- Start your QIP early, and get it ripped apart by someone who knows what they’re doing. Email the lead authors of your main papers to get opinions on future developments. Print everything out and have it colour-coded in a folder. This looks slick and professional and means that you wont get caught out on the day.
- RCEMLearning is a high-yield resource that involves contributions from College examiners. Do as many modules as you can and copy and paste notes onto Evernote to read later.
- Beg, borrow and steal past exam papers and topics. Do as many as you can. Book learning is good for reference, but the breadth of knowledge required is too broad for this to be valuable on its own.
We’re not examiners, so these tips all come from our personal experience of sitting the SAQ — we found that the hardest thing was actually just knuckling down to revision. Please add your tips, hints, and resources in the comments section, or on Twitter.
So, FRCEM final revision materials: What worked well for me a little guide:
Firstly I can't recommend RCEM learning enough:https://t.co/GW69kIvd5F
The SAQs are fantastic, but don't forget there are cases and learning sessions. If you are in training link it to eportfolio.
— Alex Nevard (@AlexNevard) August 27, 2020
Before the Exam:
- Revise properly and don’t convince yourself watching Holby City counts as revision! There’s a blog on Time Management – you could read it…or that might count as procrastination.
- Consider forming a revision group, and writing a question bank together. The final SAQ examination is designed to test your knowledge, as well as your clinical reasoning and logic. When writing questions try to write questions that have clear answers, test thinking rather than purely knowledge, and are of an expected knowledge level (not esoteric).
- We’ve suggested that you write questions because:
- Writing helps you think about “the mind of the examiner”
- Writing the question helps you revise that curriculum area
- It means everyone has more questions to revise from
- Questions need an educational answer, and relevant links – a good way of “filing” your revision notes.
- Know the syllabus – the exam information pack has lists of how many questions will be from each curriculum area. There WILL be paediatrics and there WILL be ultrasound.
- Revise carefully.
- Practice writing with a pencil. Not typing on a computer. Writing. In pencil.
- Do as many mock questions as possible – RCEMLearning has so many SAQs, and some of these themes might be replicated in the exam. When you’ve done all of the RCEM SAQs…consider doing the RCEM cases. They’re not SAQs but they’re still testing and informative.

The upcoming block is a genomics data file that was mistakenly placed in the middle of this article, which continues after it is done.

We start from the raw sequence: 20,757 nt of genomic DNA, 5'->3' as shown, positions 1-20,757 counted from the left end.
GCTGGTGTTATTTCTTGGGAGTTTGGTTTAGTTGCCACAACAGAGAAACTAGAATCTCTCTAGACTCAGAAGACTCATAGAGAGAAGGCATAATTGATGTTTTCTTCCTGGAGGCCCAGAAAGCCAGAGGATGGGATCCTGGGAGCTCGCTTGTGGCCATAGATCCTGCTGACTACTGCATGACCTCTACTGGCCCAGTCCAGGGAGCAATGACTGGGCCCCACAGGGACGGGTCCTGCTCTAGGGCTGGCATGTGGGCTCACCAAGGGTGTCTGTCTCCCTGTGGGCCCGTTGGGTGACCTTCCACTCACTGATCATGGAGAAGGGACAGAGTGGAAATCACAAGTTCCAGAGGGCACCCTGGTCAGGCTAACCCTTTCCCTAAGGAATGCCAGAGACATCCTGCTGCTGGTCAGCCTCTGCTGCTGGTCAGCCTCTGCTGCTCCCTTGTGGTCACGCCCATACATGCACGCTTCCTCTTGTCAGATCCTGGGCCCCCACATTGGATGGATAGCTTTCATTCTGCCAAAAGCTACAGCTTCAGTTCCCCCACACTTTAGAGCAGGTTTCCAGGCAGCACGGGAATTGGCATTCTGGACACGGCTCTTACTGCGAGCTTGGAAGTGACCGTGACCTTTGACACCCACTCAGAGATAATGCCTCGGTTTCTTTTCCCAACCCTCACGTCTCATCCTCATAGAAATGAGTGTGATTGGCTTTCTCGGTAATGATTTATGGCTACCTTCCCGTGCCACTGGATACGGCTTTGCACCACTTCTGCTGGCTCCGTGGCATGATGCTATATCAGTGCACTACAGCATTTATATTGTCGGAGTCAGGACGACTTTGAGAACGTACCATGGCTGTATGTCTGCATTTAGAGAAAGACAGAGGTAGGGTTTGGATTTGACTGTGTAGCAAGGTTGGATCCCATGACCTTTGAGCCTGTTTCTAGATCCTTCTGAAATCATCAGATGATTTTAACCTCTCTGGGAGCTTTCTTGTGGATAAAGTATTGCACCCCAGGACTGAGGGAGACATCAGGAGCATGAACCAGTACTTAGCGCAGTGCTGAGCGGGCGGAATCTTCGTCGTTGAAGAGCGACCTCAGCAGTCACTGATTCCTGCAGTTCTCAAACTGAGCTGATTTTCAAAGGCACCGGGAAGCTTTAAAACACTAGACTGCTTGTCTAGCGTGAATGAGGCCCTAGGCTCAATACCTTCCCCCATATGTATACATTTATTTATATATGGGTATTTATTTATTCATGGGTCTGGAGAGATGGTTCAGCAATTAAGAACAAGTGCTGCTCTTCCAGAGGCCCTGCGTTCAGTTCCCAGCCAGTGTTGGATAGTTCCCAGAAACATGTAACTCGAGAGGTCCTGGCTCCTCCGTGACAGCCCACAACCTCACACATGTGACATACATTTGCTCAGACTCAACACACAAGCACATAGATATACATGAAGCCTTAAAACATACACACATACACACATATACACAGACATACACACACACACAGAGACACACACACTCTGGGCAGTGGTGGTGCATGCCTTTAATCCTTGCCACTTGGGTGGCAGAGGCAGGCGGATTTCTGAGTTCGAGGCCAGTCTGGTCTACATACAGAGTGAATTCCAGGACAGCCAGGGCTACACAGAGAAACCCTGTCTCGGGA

- Twitter is great for keeping up to date and hearing what is topical, so it’s worth a quick look at. However…don’t let it distract you.
- Mental rehearsal – Imagine yourself sitting, and passing the exam. Imagine, and practice, sitting the exam under timed conditions – see how well you speed read, and speed write. As well as mentally rehearsing these things, actually rehearse them- do a timed paper.
- Use the glossary to help your interpretation of any questions.
On the Day
- Stay calm – know your triggers. If other medics stress you out, stay away. If cramming stresses you out don’t do it. If you like to keep busy and cram – go for it.
- Power pose – it’ll help your confidence.
In the exam
- Time is against you.
- Read the question, then the information.
Sometimes questions say “blah blah blah fox sat on mat. Patient sudden onset headache. Blah blah blah. You think you know what it is and you’ve wasted a lot of mental effort getting to this point. Then the question ends “you think it’s pituitary apoplexy“.
Reading the question helps you to know what information you need from the stem.
- If you can’t answer a question, skip it out – mark it somehow, and come back to it at the end. You might know the answer – but if you think about it for 5 minutes, you might not get to the end of the paper to reach the question you certainly will know the answer too.
- 3 hour exam. 60 questions, each with 3 parts. That’s a minute per “part” – three minutes per question.
- Work out the times before hand – at 11am, I will be on question 22 etc.
- If there’s an image, look at the stem, as the clinical stem may tell you what you will see in the image.
- If you don’t know, power guess. If it’s a foot x-ray…liz franc. If it’s an emergency drug…ketamine or adrenaline. There’s no negative marking – so anything is better than nothing!!
You need to be on at least question 20 by the hour mark.
After the Exam
- Know what de-stresses you. If you need to talk about the exam…go to the pub with medics. If that makes you panic…go to the pub with non-medic friends.
- What’s done is done – wait for results to come out.